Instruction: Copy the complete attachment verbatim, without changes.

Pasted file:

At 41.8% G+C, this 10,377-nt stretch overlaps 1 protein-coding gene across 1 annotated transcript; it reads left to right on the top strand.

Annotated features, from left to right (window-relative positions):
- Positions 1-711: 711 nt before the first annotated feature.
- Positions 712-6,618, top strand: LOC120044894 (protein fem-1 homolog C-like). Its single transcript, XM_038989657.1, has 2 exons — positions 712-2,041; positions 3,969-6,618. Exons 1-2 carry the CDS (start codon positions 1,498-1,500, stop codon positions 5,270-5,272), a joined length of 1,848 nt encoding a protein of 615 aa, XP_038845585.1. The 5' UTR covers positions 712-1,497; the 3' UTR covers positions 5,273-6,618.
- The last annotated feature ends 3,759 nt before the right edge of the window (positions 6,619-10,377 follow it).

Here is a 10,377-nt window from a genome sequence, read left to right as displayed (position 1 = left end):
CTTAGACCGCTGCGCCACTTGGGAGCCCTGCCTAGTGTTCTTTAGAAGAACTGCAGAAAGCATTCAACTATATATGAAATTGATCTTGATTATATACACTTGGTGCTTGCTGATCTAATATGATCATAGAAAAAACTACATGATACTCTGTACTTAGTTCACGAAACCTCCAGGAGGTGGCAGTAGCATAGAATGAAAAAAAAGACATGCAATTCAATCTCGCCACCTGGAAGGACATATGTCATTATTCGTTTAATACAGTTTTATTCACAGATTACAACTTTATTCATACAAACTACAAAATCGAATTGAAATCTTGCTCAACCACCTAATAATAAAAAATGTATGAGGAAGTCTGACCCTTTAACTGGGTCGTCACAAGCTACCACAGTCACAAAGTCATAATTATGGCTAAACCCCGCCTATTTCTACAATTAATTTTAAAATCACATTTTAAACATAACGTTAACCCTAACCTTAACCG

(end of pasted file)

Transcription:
At 41.8% G+C, this 10,377-nt stretch overlaps 1 protein-coding gene across 1 annotated transcript; it reads left to right on the top strand.

Annotated features, from left to right (window-relative positions):
- Positions 1-711: 711 nt before the first annotated feature.
- Positions 712-6,618, top strand: LOC120044894 (protein fem-1 homolog C-like). Its single transcript, XM_038989657.1, has 2 exons — positions 712-2,041; positions 3,969-6,618. Exons 1-2 carry the CDS (start codon positions 1,498-1,500, stop codon positions 5,270-5,272), a joined length of 1,848 nt encoding a protein of 615 aa, XP_038845585.1. The 5' UTR covers positions 712-1,497; the 3' UTR covers positions 5,273-6,618.
- The last annotated feature ends 3,759 nt before the right edge of the window (positions 6,619-10,377 follow it).

Here is a 10,377-nt window from a genome sequence, read left to right as displayed (position 1 = left end):
CTTAGACCGCTGCGCCACTTGGGAGCCCTGCCTAGTGTTCTTTAGAAGAACTGCAGAAAGCATTCAACTATATATGAAATTGATCTTGATTATATACACTTGGTGCTTGCTGATCTAATATGATCATAGAAAAAACTACATGATACTCTGTACTTAGTTCACGAAACCTCCAGGAGGTGGCAGTAGCATAGAATGAAAAAAAAGACATGCAATTCAATCTCGCCACCTGGAAGGACATATGTCATTATTCGTTTAATACAGTTTTATTCACAGATTACAACTTTATTCATACAAACTACAAAATCGAATTGAAATCTTGCTCAACCACCTAATAATAAAAAATGTATGAGGAAGTCTGACCCTTTAACTGGGTCGTCACAAGCTACCACAGTCACAAAGTCATAATTATGGCTAAACCCCGCCTATTTCTACAATTAATTTTAAAATCACATTTTAAACATAACGTTAACCCTAACCTTAACCG